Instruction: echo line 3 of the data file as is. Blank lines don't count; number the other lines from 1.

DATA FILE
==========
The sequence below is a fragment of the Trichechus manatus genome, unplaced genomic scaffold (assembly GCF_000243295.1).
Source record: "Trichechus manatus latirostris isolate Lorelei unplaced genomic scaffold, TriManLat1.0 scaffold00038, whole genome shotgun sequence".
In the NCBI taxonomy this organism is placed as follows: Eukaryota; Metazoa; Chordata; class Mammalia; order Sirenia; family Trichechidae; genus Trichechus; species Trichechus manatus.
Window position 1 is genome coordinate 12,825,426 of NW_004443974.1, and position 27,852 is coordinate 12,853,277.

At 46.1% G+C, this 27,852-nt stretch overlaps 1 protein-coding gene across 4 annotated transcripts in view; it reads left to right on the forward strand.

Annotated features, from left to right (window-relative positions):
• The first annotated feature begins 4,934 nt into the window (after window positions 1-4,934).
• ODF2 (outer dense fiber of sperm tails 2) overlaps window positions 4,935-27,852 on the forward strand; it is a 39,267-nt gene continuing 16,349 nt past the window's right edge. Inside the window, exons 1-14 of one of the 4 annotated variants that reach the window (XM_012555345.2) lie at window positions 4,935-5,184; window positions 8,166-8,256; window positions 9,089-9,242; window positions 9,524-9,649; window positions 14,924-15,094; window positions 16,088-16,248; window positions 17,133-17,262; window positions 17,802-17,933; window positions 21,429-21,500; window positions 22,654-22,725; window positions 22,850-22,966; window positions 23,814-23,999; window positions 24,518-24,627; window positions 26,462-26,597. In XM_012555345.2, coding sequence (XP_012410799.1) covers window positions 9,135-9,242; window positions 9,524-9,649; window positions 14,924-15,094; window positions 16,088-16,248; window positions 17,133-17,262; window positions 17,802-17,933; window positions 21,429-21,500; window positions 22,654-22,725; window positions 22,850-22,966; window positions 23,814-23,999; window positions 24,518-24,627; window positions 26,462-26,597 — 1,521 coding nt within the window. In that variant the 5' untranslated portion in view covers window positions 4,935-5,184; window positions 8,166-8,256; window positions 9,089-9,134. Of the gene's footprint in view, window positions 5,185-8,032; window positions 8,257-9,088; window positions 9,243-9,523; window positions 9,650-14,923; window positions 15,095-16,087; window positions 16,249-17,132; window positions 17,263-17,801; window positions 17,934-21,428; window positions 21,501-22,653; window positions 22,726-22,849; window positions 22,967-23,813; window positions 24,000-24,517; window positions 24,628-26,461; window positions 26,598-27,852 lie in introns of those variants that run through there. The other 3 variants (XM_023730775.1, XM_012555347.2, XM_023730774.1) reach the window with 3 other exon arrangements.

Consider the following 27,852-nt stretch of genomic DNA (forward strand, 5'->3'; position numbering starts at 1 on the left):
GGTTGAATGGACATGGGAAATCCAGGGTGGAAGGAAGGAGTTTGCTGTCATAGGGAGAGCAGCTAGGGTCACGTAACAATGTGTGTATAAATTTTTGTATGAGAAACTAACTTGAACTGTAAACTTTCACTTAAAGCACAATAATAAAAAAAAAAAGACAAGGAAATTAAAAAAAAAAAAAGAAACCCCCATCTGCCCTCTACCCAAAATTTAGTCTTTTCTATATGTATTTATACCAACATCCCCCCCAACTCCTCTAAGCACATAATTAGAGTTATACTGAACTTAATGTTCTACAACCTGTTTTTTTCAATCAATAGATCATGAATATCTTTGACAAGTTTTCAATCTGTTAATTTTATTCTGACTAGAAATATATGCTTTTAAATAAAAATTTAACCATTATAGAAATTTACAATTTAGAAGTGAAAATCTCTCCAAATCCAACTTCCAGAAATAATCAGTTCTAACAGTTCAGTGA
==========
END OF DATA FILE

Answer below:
In the NCBI taxonomy this organism is placed as follows: Eukaryota; Metazoa; Chordata; class Mammalia; order Sirenia; family Trichechidae; genus Trichechus; species Trichechus manatus.